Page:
Coronavirus Expert Says First American Death Is Just 'The Tip Of The Iceberg'

An expert in the spread of the coronavirus said that the first death in the United States is just the "tip of the iceberg" as the virus is expected to continue spreading rapidly and eventually infect the majority of the world.

Professor Gabriel Leung, dean of the University of Hong Kong's medical faculty, told the South China Morning Post that the confirmed death of an American man in the state of Washington is a worrying sign because it means there could be more cases yet to be confirmed. He said this death will likely be "the tip of the iceberg" as there is much more to come.

"One death could mean there are 100 confirmed cases in the region --- and maybe you haven't recorded as many cases just because you haven't tested enough people," he said.

Leung said he believes coronavirus can now be labeled a global pandemic, something that the World Health Organization has not yet done. As the report noted, officials said the global outbreak of the deadly virus has not yet shown signs of an uncontrolled spread or the large-scale severe cases or death that would be associated with a pandemic.

But Leung said the only reason the WHO has not yet called it a pandemic is that doing so could trigger public fear, noting that the virus already has met the conditions outlined by the organization.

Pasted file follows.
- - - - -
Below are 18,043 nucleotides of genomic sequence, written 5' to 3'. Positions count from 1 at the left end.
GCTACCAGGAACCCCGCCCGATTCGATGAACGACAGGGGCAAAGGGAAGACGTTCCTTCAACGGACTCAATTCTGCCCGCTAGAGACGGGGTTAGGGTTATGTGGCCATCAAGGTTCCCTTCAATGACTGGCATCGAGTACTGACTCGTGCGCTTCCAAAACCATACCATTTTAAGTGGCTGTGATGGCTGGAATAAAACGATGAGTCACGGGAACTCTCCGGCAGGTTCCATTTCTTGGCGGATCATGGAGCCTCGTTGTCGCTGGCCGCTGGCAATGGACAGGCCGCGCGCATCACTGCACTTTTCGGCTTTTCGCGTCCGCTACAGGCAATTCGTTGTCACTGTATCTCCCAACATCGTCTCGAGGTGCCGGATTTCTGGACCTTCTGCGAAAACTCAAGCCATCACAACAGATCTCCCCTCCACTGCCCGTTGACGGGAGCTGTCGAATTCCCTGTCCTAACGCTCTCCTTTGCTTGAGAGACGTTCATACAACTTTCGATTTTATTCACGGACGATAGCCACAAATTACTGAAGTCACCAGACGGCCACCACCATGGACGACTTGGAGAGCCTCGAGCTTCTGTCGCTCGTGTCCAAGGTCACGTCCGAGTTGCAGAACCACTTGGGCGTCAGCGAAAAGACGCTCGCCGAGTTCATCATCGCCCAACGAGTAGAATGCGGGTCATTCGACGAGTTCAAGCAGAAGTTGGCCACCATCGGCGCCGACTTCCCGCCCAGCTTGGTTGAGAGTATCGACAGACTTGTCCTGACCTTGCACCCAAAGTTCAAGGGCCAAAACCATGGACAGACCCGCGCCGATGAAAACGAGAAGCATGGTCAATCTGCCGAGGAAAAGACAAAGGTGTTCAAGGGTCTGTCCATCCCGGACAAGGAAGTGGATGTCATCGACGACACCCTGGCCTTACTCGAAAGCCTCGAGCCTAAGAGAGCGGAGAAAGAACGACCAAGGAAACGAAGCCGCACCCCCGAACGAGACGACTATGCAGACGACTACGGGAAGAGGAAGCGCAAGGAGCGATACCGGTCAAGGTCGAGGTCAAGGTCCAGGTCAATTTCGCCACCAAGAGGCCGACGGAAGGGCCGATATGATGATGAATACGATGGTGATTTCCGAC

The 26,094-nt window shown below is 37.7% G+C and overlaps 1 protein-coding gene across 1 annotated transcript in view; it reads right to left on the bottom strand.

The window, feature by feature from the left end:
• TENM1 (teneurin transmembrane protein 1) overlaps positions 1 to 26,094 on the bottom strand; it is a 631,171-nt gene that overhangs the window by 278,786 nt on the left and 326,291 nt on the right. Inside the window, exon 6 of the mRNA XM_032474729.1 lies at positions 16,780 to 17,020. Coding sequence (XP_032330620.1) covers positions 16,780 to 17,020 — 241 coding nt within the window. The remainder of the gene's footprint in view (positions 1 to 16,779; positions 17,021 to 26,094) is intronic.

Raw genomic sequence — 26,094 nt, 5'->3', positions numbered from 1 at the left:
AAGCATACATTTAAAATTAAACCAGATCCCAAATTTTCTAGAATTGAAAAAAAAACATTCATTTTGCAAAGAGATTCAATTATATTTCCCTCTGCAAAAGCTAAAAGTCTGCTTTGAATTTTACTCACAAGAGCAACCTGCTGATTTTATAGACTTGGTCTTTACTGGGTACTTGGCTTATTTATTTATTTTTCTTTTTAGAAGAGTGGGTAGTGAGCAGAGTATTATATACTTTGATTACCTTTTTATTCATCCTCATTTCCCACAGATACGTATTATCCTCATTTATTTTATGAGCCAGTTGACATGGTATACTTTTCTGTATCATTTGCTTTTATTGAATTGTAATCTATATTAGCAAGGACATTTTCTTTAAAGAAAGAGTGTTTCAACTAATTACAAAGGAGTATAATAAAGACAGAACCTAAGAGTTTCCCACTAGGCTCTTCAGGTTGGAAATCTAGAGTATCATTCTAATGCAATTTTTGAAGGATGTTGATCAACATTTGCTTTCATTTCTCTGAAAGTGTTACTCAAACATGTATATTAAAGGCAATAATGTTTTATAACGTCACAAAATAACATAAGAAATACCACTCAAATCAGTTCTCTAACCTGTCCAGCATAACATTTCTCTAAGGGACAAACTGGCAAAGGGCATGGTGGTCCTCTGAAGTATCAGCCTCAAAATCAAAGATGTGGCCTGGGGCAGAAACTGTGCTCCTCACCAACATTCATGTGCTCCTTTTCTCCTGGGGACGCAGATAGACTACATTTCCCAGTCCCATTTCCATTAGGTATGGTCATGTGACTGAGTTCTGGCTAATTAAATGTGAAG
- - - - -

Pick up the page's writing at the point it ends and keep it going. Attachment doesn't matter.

"Technically this is a pandemic, as it is spreading locally in many countries … but the World Health Organization insisted that it should only be called pandemic when local outbreaks get out of control," he said.

As The Inquisitr reported last month, Leung has been consistently warning about the dangers of coronavirus and noted that experts agree that one person infected by the virus will go on to infect 2.5 more people. That gives the virus an attack rate of between 60 and 80 percent, he noted. Leung said at a WHO meeting last month that even 60 percent of the world's population would be an "awfully big number."

Other experts have shared similar predictions. Harvard epidemiology professor Marc Lipsitch said that between 40 and 70 percent of the world will likely become infected in the next year, though he stressed that not all cases will be severe and that some infected may not see symptoms at all. A report from The Atlantic cited other health experts who believe that the coronavirus may eventually become a recurring virus, striking every year.

"If [coronavirus] follows suit, and if the disease continues to be as severe as it is now, 'cold and flu season' could become 'cold and flu and COVID-19 season,'" the report noted.